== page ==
Trial #2: Busy Schedules. This trial is one that juniors have dealt with in the past, but rarely to this extent. In junior year, students are faced with AP classes, dual-enrollment courses, and CTC (oh my!) at a level many juniors have never before experienced. Many juniors are taking multiple AP or dual-enrollment classes for the first time in their lives, as well as joining more extracurricular activities like honor societies, so workloads and schedules this year can be intense.

This hectic time can leave a lasting impression on students years into the future. Second-year college student Madeline Kullgren said, “My junior year was my busiest high school year. I took three AP classes and played volleyball all year round. I also joined the Spanish National Honor Society.”

“The most important part of junior year was learning how to balance a challenging academic schedule with other commitments,” she added.

To better manage your schedule, you may want to buy or create an agenda to write down homework assignments, test dates, and after-school activities. This will help you stay organized and on top of everything you need to accomplish.

Juggling higher-level classes and extracurriculars can be a challenging prospect, but learning to balance everything is a mandatory skill in life. Kullgren said that doing all of that work allowed her to have a much more flexible schedule as a senior.

Workloads during junior year can be hard to manage, but doing so will develop skills that will last a lifetime and the knowledge that you’ve made life that much easier for your future self.

Trial #3: The College Search. Junior year is when most high school students really begin to think about the future, and the options can be overwhelming. It’s difficult to narrow down the choices (with over 5,000 US colleges to choose from, as well as non-college options), and thinking about life after high school can be a daunting endeavor.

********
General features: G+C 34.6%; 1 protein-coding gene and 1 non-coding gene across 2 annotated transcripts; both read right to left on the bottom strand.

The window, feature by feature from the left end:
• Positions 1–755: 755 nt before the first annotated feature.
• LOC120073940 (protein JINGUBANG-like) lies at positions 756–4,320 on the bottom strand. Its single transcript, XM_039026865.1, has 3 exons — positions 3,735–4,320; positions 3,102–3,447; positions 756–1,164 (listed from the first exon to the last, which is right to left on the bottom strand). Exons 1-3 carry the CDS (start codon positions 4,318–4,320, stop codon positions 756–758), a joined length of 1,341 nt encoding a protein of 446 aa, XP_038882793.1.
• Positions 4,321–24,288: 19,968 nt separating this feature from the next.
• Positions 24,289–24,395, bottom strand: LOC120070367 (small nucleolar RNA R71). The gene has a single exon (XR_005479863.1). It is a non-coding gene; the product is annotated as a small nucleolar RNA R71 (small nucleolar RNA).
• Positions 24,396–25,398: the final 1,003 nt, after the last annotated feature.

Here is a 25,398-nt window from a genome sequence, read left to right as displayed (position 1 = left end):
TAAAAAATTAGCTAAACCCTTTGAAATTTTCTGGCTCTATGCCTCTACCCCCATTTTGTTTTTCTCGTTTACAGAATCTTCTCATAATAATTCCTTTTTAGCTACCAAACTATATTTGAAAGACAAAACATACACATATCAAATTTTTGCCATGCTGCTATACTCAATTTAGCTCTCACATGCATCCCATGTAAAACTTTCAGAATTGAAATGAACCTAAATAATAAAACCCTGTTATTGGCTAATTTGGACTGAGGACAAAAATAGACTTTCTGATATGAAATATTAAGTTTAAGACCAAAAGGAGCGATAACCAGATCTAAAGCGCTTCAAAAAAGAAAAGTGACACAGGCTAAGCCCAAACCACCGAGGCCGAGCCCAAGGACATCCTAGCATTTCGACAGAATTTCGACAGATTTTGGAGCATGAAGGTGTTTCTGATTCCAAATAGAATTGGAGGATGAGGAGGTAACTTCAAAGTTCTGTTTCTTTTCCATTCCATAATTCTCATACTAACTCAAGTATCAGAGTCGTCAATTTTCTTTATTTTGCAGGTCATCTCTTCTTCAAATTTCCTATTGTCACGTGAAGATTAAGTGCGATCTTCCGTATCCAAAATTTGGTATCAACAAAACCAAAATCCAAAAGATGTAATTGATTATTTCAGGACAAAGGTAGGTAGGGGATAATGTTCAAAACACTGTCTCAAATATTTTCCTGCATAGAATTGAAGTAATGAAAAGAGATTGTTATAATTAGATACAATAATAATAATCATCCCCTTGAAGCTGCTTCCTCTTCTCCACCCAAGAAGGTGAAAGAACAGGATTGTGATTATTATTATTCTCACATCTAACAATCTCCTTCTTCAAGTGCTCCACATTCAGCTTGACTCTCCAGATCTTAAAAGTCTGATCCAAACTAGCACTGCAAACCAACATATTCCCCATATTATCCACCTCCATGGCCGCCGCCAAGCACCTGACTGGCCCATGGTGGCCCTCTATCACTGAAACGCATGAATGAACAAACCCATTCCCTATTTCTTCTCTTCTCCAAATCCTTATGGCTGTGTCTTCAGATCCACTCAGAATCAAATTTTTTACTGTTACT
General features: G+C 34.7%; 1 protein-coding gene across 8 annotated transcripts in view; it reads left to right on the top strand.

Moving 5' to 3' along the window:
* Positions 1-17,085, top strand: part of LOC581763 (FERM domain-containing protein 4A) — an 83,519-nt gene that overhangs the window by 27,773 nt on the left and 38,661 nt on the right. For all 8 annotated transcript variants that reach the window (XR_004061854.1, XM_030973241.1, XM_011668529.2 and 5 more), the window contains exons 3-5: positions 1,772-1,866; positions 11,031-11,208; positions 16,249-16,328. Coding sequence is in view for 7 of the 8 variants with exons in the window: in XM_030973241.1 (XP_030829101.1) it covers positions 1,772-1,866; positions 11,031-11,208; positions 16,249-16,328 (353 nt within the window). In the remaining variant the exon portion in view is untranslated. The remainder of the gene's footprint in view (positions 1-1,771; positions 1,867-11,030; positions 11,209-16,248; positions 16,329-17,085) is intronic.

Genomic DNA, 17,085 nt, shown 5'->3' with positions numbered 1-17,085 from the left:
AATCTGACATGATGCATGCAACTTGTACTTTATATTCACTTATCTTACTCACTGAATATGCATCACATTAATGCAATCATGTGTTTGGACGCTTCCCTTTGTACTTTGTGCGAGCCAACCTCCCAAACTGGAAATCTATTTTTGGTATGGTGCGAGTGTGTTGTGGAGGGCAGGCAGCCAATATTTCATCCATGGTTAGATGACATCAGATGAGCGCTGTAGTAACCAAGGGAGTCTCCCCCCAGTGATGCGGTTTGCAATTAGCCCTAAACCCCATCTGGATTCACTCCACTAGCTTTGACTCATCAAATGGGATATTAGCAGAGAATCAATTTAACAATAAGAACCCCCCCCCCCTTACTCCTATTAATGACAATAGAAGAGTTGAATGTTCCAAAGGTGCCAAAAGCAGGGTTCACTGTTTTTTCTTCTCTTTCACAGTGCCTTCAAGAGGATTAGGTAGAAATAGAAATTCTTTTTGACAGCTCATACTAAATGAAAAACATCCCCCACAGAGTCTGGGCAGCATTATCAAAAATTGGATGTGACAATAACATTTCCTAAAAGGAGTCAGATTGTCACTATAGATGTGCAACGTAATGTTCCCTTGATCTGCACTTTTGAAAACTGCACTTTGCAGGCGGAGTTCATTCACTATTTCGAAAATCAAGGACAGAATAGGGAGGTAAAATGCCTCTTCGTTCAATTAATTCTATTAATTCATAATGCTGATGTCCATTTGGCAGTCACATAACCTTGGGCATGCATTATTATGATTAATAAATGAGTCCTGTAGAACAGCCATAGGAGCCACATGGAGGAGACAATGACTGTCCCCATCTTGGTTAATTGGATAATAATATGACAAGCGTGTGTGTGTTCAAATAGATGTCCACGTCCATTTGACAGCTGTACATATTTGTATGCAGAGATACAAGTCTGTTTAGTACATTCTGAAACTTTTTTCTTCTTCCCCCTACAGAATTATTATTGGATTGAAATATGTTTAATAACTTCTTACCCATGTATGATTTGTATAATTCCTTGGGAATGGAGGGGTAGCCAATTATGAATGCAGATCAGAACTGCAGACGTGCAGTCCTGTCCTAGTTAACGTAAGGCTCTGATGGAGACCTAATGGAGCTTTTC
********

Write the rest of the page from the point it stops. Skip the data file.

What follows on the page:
Sniffen says that she’s excited for life after high school, but that “there’s also a lot to do this year to prepare for college which I hadn’t felt in previous years.”

Kullgren currently attends Goucher College. She said, “I didn’t do much research on my own until senior year,” but continued to say that she “wouldn’t necessarily recommend to put off searching for colleges, but rather just to keep in mind that it’s okay to not have everything figured out so early on.”

“I will add that because I waited until senior year, I put a lot of extra stress on myself,” said Kullgren.

Thinking about life after high school can be nerve-wracking, but it can also be exciting. After all, though it may be difficult, junior year is the time when students build up the foundations they’ll need to meet their goals in the future. Choosing a path for the future can be the hardest part, but once you have a general idea of what you want to pursue, it’s easier to find the steps to take from there.

College Board, again, can be extremely helpful in looking for colleges. Larson said, “I like the search in College Board where you put in various wants such as school size, major, location, and activities. It will give you a list of colleges that meet your criteria.” Other websites, such as Naviance, Niche, and Unigo, can also help narrow down college options to refine your search.

On the subject of advice for current juniors, Kullgren said, “Always trust yourself and do what feels right. This is important for many things in life, but in the context of looking at colleges, remember that you don’t need to be at the same pace as everyone else.”

In short, fellow juniors, though the next nine months may be tough, they are going to help you get to where you want to be in the future. Take a deep breath, prepare yourself, and remember that there is so much more to look forward to in the future than there is to worry about right now.